Students were asked to take photographs of what they saw and learned about while traveling. Most students kept some type of journal to take notes. They were to identify the basic functioning of objects in nature and identify the Life Principles they embody. Following is a pictorial highlighting some of the various activities students were engaged in during the travel experience where they were able to make observations in nature as well as about Costa Rican life. The author took many of the student activity photos, but students in the course submitted several images of biodiversity by way of their photo essay assignment. Note: Students provided waivers for their pictures to be taken during travel as well as consent to include their pictures and reflections in this manuscript. An IRB was also filed, receiving “exempt” status.

Armstrong Image 1Armstrong Image 2

Biomimicry activity.

During the afternoon of our first day touring Costa Rica, we guided students into an outdoor area of a rural resort for an activity. The Biomimicry Institute provides many activity guides, and I selected two outdoor exercises from the curricula found on this website, which is free to any educator. The first activity required students to blindfold themselves. Then, I guided them through an exercise to utilize their senses to determine which way the breeze was blowing, what the temperature was, how much humidity was in the air, from which direction the sun was glaring, to identify various animals in proximity, etc. In the second activity, students worked in pairs to blindfold each other and take turns leading the blindfolded partner over to some object in nature (e.g. leaf, tree, rock, etc.) where they had to describe it using at least three adjectives about its tactile quality.

After students spent some time orienting themselves to their surrounding without the advantage of sight, I discussed how, as humans, we over-depend on sight to tell us about our surroundings. But, if you are a plant or animal, you are more often utilizing a variety of senses. To really understand how nature does what it does, we must engage our other senses. This activity was designed to poise students to practice connecting with nature via multiple means for the remainder of their travel.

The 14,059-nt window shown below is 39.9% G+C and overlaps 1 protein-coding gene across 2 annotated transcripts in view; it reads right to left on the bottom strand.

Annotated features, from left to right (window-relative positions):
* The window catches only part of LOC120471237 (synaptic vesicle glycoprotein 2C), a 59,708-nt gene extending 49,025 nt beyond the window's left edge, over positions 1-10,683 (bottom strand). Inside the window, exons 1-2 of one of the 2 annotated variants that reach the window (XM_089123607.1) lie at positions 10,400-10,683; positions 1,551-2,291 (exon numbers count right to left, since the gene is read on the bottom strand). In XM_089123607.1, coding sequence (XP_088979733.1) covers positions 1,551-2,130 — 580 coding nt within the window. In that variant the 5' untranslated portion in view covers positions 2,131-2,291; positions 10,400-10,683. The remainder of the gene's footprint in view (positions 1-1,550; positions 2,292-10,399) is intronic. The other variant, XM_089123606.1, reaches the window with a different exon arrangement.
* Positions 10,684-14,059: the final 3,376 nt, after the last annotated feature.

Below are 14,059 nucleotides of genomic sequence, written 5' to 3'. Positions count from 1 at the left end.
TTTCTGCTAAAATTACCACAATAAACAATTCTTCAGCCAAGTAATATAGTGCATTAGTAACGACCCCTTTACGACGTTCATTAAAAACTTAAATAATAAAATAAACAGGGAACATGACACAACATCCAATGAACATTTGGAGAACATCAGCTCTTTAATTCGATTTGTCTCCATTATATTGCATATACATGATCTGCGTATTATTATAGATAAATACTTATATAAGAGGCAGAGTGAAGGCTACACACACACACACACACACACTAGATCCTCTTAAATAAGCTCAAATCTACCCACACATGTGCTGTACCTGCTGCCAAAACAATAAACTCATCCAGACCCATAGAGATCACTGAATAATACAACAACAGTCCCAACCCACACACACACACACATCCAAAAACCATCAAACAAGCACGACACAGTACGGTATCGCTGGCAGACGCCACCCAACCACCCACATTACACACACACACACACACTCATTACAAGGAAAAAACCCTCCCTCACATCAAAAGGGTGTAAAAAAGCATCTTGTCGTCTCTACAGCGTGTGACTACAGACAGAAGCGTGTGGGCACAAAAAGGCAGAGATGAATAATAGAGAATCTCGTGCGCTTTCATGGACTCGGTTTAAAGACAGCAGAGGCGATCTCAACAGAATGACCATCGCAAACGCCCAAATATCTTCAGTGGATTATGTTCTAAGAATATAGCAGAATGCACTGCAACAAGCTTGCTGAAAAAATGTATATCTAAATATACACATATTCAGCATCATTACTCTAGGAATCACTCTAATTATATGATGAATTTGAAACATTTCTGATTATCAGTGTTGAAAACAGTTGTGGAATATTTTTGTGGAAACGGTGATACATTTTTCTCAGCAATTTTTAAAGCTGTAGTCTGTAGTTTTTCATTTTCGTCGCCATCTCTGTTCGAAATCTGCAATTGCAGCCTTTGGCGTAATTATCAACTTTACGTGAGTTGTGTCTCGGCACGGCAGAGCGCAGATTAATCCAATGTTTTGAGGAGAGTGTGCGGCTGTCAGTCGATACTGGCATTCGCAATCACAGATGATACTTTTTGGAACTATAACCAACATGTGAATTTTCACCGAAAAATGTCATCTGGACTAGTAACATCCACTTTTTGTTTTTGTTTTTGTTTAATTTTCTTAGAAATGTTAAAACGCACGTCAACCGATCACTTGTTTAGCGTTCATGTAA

Armstrong Image 3 Armstrong Image 4 Armstrong Image 5 Armstrong Image 6 Armstrong Image 7

Armstrong Image 8Visioning exercise.

On the second to last day of the trip, students were asked to grab a towel and meet me on the beach early before breakfast for a meditation exercise. During the exercise I asked the students to close their eyes and: “Imagine it is 20 years from now. Society and the industrial world now work just like nature does and is entirely sustainable…” I walked them through a day in the life, having them imagine what their home looked like, where and how they worked, what they did for fun, who they lived with, etc. After the exercise, students discussed what they saw in this future, which prompted them to think again about how our daily lives may be altered by better mimicking the natural world.

Armstrong Image 9

Post Trip Reflections

Upon returning home, the final class project required students to cull their collection of observations about what they saw in nature as well as cultural aspects of Costa Rican life that embodied the Life Principles. Students were required to prepare a photo essay, providing reflections about at least 10 images, identifying the Life Principle(s) involved and how each principle could be applied in their daily lives. Following are several examples highlighted in student projects.

Armstrong Image 10 Armstrong Image 11 Armstrong Image 12 Armstrong Image 13

 6.  Conclusion and Reflection on Biomimetic Teaching and Learning

When reviewing students’ final reflections about the trip, it was clear that students had either become acquainted or reacquainted with nature’s beauty and function, coming away from the experience with a new appreciation for what nature does, how it does it, and how we may operate more like nature in an effort to become more sustainable. Following are excerpts from several student learning reflections: